Sunday, 18 March 2018

Widow starts friendship club for women like her

HAVING been widowed twice, Gloria Wright knows the importance of having support and companionship.

HAVING been widowed twice, Gloria Wright knows the importance of having support and companionship.

That’s why she’s hopes to start a new Henley group of the Jolly Dollies, a social network for widows.

Mrs Wright was married and widowed within a year after losing her first husband Alan Jenkins to a heart attack in 1973.

Twenty years later she lost her second husband Keith to lung cancer when he was just 46.

The couple were running TravelWright in Friday Street, Henley, when Keith became ill and they had to sell the business.

They had bought the firm when they moved to Henley from Maidenhead five years previously when it was called Leander Travel and was based in Hart Street.

Mrs Wright says: “Keith and I were 24/7 as we spent our working days together. I didn’t just lose a husband, I lost a work colleague and a friend.  I lost my other half — we were a partnership.

“It took me a good five years to recover. I don’t think I stopped crying for two years.”

After Keith’s death, she kept busy by continuing to work at the firm for several years and also became president of the Henley Chamber of Trade and Commerce and a volunteer with St John Ambulance.

Later she became an usher at Reading Crown Court before retiring in 2013. She then volunteered in the box office of the Kenton Theatre in New Street once a week. Now she works as a part-time taxi controller at County Cars in Station Road and hosts her own weekly show on hospital radio serving patients at the Royal Berkshire Hospital in Reading.

Mrs Wright, who now lives in Twyford, joined one of the Berkshire branches of the Jolly Dollies last year and now wants to start a group in Henley.

She believes there are lots of widows in the area who would enjoy meeting up and appreciate each other’s company.

She says: “I’ll organise somewhere central in town for people to meet and have a coffee. People can bring others along for a taster and if they like it I hope they’ll join.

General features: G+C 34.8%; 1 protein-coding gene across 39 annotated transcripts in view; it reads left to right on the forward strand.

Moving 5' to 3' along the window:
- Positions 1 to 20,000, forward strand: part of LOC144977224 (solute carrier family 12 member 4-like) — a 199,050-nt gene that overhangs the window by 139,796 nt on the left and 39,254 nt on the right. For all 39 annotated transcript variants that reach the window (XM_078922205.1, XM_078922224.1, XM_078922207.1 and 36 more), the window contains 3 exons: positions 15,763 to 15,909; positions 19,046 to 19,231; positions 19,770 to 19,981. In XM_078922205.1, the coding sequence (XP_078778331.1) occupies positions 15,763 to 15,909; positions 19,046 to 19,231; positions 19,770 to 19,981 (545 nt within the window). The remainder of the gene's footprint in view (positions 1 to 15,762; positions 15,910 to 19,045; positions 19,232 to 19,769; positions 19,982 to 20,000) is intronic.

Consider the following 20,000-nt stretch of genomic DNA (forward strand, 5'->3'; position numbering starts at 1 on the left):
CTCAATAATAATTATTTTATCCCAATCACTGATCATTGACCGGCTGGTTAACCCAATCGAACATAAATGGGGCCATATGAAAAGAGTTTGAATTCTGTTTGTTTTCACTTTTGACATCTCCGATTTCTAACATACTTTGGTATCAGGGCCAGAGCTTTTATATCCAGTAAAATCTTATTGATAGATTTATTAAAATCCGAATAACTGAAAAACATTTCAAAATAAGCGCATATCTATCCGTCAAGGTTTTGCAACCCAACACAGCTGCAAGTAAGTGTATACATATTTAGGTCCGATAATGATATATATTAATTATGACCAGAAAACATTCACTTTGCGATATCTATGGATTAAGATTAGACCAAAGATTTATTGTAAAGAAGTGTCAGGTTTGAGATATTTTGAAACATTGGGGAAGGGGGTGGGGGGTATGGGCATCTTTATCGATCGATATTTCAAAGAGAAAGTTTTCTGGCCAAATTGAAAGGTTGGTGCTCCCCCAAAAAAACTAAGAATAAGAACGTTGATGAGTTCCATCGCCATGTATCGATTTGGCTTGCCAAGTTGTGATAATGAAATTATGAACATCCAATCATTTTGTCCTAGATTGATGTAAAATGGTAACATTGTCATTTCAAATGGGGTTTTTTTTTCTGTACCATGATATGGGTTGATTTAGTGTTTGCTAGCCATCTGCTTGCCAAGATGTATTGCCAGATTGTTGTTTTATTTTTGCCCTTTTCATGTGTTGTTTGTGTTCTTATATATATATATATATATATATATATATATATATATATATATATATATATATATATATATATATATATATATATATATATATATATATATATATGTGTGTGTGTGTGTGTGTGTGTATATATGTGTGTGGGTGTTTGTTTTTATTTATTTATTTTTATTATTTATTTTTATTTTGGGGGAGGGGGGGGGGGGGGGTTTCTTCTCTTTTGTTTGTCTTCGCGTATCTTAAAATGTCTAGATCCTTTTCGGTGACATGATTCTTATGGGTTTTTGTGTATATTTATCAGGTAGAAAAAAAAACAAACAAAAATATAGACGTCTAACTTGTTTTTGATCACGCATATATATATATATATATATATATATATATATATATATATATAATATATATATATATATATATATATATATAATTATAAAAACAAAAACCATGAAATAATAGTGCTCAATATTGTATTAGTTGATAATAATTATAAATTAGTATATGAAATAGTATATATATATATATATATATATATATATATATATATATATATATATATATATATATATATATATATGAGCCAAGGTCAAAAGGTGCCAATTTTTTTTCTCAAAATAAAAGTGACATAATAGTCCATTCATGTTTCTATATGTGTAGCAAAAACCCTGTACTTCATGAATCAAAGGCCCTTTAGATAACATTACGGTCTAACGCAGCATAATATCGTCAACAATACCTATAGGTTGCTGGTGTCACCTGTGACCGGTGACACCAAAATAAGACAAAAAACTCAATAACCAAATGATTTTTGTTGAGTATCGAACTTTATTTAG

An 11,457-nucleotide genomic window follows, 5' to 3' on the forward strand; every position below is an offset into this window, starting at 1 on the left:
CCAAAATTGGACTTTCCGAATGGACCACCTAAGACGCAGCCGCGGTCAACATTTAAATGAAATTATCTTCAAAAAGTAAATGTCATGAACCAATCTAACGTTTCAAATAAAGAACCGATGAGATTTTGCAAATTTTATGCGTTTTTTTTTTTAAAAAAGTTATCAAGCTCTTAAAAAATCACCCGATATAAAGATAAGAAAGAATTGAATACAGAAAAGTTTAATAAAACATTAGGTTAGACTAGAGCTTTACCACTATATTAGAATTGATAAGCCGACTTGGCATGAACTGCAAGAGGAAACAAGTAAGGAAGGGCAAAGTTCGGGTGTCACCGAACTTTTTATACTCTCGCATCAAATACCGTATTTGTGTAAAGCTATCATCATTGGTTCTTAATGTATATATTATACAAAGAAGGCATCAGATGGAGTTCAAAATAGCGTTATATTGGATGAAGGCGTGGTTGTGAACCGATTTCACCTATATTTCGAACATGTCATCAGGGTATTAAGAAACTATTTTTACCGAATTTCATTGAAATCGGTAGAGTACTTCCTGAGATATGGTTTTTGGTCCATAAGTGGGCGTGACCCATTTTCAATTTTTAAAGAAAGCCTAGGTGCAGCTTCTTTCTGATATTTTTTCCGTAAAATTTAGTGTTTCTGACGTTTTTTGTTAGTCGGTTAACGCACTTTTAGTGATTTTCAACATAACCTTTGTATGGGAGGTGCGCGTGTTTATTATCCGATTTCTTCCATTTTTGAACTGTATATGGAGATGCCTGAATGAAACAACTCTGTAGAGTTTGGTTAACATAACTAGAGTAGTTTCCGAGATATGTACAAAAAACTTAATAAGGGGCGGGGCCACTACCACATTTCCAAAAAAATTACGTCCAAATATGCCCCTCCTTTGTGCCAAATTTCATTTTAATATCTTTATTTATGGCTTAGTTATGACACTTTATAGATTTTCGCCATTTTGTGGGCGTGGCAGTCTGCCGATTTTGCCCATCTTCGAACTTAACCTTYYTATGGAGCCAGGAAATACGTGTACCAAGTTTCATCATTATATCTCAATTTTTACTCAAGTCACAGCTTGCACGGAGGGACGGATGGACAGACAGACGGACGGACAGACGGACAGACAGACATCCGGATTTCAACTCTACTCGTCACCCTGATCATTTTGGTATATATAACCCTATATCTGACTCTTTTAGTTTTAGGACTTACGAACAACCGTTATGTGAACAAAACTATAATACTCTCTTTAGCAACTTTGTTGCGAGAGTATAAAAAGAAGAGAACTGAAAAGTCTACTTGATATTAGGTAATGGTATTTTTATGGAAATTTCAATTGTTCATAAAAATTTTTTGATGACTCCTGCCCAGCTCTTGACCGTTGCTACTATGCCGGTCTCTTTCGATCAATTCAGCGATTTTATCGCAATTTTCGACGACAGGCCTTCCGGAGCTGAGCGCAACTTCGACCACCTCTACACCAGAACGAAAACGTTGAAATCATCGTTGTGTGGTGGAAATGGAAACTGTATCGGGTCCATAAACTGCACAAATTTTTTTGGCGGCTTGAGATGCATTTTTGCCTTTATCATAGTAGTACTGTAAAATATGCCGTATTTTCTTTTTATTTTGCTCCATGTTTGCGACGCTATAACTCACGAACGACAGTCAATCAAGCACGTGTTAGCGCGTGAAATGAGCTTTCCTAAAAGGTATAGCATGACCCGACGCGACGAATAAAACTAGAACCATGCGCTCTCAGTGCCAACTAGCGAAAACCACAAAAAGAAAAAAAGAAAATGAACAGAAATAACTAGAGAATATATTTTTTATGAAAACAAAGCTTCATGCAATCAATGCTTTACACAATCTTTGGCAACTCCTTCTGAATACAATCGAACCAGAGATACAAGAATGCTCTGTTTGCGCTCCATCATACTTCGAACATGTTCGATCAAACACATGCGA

“Once I’ve got three or four people I’ll hold my first meeting. I really, really hope it takes off.”

The Jolly Dollies’ main purpose is for widows to get together, support each other, make new friends, chat and have fun with others who understand their feelings.

Mrs Wright said: “I read about it in a national newspaper and I went on to the website and thought ‘that looks good’.

“You are actually with somebody who has been through it too, who understands and who’s probably your age.

“I’m not saying every widow is of the older age group — when I was first widowed I was 29 and when I lost Keith I was 48 — but a large percentage are and they have a shared experience.

“I travel a lot by bus and I regularly speak with other ladies. They are often travelling on a bus, not to go anywhere but just to get out of the house because they are lonely. Even if they have got children or grandchildren, they have lost their other half or lost their partner. That’s sad because there’s a lot of us and you don’t actually have to be sitting on a bus riding around the countryside.”

The group she joined usually meets monthly and members have a Sunday lunch together as well as coffee mornings, enabling the women to make firm friendships.

“It promotes friendship,” says Mrs Wright. “At a Sunday lunch I took a friend along with me for a taster and she met someone who lived down the road from her.

“If I didn’t come out I was going to be stuck in my little house all alone and that’s not on and I believe there’s lots of other people out there in the same position. My house is lovely but once I’ve done the housework I’ve done it.

“I also hate shopping alone. I know not everyone feels like that but as a woman I like to say to somebody else, ‘what do you think? Tell me honestly’.”

Mrs Wright insists Keith would have wanted her to enjoy life without him.

“He would be really, really cross with me if I closed the door and did nothing,” she says. “He would regard that as a complete waste and so would I.

“You don’t forget, you will never forget, but it mustn’t stop you living your life.

“I’m just glad I met Keith when I did and we had the life together that we did.”

Membership of the Jolly Dollies costs £10 a year. For more information, visit or email

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